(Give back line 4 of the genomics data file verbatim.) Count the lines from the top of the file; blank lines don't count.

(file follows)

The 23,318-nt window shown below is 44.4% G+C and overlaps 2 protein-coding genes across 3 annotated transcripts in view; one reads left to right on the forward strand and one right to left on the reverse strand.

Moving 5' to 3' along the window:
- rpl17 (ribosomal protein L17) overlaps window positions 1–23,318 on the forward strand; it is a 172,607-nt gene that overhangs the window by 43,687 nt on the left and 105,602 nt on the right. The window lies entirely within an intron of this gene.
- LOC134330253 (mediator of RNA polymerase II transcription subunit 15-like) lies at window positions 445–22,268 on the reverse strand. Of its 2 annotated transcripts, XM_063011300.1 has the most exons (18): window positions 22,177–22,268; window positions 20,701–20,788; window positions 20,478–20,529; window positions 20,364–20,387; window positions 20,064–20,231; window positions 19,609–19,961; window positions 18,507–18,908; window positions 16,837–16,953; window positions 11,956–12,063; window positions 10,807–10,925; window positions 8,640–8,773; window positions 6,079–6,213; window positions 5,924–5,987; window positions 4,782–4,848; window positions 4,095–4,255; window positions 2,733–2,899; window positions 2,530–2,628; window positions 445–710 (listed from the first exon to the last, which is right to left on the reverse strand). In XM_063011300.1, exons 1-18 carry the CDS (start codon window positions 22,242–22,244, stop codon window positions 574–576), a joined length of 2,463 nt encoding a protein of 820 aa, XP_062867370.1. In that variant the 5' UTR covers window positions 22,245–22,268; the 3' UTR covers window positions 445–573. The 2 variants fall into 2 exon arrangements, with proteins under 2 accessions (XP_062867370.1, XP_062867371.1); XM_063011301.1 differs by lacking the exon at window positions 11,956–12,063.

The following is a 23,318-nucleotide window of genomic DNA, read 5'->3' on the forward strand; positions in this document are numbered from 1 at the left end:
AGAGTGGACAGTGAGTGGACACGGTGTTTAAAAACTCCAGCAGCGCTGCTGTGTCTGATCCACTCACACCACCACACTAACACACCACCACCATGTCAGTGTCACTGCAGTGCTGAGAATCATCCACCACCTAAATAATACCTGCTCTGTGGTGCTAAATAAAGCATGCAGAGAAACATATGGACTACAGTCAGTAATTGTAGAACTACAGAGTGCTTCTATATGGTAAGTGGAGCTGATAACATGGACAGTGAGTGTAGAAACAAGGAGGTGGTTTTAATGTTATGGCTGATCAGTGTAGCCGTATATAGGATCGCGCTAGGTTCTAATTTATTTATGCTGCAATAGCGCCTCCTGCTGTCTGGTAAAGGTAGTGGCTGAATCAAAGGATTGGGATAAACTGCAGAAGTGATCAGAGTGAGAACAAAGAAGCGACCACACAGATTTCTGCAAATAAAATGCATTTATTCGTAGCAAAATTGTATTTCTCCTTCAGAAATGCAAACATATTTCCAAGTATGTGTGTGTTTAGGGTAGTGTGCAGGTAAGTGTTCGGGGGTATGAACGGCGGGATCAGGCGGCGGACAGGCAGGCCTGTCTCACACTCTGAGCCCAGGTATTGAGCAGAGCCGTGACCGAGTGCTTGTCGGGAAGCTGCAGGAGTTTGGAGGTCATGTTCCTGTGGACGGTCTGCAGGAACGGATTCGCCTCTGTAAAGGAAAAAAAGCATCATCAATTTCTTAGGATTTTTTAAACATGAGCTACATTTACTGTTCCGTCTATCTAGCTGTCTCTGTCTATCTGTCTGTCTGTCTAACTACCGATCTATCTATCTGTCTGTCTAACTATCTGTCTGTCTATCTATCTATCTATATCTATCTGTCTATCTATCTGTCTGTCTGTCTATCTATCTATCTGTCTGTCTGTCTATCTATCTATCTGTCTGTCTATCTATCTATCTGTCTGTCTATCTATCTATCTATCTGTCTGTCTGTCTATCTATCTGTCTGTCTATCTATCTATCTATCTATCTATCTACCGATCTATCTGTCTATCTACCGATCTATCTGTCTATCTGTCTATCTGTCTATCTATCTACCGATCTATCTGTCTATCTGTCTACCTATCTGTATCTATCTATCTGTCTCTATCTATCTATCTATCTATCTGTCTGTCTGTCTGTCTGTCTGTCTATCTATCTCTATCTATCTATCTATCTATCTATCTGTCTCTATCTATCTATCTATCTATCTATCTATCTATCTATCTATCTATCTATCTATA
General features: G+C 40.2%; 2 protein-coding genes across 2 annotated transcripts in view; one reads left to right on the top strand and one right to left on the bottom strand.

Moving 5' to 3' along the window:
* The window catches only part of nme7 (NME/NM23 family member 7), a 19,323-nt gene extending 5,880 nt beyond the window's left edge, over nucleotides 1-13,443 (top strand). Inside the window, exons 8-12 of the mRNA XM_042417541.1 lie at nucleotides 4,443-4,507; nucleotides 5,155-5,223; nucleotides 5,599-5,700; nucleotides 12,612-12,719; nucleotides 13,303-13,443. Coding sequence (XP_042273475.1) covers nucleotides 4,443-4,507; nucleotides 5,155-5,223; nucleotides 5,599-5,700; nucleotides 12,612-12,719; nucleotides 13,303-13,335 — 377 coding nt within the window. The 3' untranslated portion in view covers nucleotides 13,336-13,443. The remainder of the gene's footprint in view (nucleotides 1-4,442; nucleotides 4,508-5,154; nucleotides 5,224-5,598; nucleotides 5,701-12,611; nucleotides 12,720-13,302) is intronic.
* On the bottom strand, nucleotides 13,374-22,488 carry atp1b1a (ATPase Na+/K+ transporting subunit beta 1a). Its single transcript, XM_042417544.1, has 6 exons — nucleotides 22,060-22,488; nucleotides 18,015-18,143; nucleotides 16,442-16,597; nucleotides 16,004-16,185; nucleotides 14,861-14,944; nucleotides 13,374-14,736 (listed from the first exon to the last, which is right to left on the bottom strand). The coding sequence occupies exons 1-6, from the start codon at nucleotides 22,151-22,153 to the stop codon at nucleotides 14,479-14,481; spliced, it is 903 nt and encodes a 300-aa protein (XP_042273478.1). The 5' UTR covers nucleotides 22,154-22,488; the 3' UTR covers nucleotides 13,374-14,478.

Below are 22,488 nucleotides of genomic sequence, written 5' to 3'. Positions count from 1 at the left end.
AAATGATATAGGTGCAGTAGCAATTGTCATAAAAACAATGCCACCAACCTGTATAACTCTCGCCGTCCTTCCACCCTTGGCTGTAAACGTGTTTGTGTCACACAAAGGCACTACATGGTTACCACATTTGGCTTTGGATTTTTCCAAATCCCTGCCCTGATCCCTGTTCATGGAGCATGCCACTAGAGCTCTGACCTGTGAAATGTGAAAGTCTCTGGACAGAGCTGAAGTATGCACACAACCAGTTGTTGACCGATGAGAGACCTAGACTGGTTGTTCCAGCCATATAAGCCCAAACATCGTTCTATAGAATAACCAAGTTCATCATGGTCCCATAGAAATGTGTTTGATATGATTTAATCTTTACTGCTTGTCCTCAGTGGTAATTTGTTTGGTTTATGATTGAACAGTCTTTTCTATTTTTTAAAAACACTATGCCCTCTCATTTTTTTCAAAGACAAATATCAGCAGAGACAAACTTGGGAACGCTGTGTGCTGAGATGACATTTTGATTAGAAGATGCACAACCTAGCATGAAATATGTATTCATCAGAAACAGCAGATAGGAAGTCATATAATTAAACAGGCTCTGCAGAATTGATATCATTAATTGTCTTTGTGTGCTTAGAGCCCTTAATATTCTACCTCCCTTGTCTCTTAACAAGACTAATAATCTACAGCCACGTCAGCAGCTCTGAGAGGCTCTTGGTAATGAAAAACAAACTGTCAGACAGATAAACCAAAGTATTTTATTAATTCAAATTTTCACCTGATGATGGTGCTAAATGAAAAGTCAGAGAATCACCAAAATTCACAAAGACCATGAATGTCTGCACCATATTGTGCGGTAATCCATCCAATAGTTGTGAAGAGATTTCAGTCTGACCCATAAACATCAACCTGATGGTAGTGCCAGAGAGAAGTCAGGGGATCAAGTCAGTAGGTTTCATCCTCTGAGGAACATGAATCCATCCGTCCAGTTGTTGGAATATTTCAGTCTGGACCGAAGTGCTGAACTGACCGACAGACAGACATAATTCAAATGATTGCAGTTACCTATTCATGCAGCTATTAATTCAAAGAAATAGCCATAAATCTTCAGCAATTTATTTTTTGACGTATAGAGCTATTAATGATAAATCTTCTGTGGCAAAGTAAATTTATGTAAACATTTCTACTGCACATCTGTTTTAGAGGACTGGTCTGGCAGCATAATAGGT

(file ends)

- LOC134330253 (mediator of RNA polymerase II transcription subunit 15-like) lies at window positions 445–22,268 on the reverse strand. Of its 2 annotated transcripts, XM_063011300.1 has the most exons (18): window positions 22,177–22,268; window positions 20,701–20,788; window positions 20,478–20,529; window positions 20,364–20,387; window positions 20,064–20,231; window positions 19,609–19,961; window positions 18,507–18,908; window positions 16,837–16,953; window positions 11,956–12,063; window positions 10,807–10,925; window positions 8,640–8,773; window positions 6,079–6,213; window positions 5,924–5,987; window positions 4,782–4,848; window positions 4,095–4,255; window positions 2,733–2,899; window positions 2,530–2,628; window positions 445–710 (listed from the first exon to the last, which is right to left on the reverse strand). In XM_063011300.1, exons 1-18 carry the CDS (start codon window positions 22,242–22,244, stop codon window positions 574–576), a joined length of 2,463 nt encoding a protein of 820 aa, XP_062867370.1. In that variant the 5' UTR covers window positions 22,245–22,268; the 3' UTR covers window positions 445–573. The 2 variants fall into 2 exon arrangements, with proteins under 2 accessions (XP_062867370.1, XP_062867371.1); XM_063011301.1 differs by lacking the exon at window positions 11,956–12,063.